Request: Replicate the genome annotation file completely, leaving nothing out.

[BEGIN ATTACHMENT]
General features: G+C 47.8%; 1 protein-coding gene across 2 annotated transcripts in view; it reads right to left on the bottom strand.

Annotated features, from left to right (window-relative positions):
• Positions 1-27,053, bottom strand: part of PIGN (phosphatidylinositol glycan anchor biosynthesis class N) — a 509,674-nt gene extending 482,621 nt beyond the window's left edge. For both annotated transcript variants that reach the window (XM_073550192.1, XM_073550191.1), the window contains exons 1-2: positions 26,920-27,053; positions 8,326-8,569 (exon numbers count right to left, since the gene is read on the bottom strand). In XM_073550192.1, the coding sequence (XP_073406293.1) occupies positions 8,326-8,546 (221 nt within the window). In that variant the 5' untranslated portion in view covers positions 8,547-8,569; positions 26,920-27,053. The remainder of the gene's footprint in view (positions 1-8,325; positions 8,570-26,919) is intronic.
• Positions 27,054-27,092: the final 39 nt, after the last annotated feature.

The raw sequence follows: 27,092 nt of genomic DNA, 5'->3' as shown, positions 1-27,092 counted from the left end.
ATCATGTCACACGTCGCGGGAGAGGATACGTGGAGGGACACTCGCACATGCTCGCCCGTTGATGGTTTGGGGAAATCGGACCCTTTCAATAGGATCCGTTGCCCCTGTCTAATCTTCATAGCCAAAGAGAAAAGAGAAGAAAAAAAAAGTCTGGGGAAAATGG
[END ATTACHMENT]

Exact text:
General features: G+C 47.8%; 1 protein-coding gene across 2 annotated transcripts in view; it reads right to left on the bottom strand.

Annotated features, from left to right (window-relative positions):
• Positions 1-27,053, bottom strand: part of PIGN (phosphatidylinositol glycan anchor biosynthesis class N) — a 509,674-nt gene extending 482,621 nt beyond the window's left edge. For both annotated transcript variants that reach the window (XM_073550192.1, XM_073550191.1), the window contains exons 1-2: positions 26,920-27,053; positions 8,326-8,569 (exon numbers count right to left, since the gene is read on the bottom strand). In XM_073550192.1, the coding sequence (XP_073406293.1) occupies positions 8,326-8,546 (221 nt within the window). In that variant the 5' untranslated portion in view covers positions 8,547-8,569; positions 26,920-27,053. The remainder of the gene's footprint in view (positions 1-8,325; positions 8,570-26,919) is intronic.
• Positions 27,054-27,092: the final 39 nt, after the last annotated feature.

The raw sequence follows: 27,092 nt of genomic DNA, 5'->3' as shown, positions 1-27,092 counted from the left end.
ATCATGTCACACGTCGCGGGAGAGGATACGTGGAGGGACACTCGCACATGCTCGCCCGTTGATGGTTTGGGGAAATCGGACCCTTTCAATAGGATCCGTTGCCCCTGTCTAATCTTCATAGCCAAAGAGAAAAGAGAAGAAAAAAAAAGTCTGGGGAAAATGG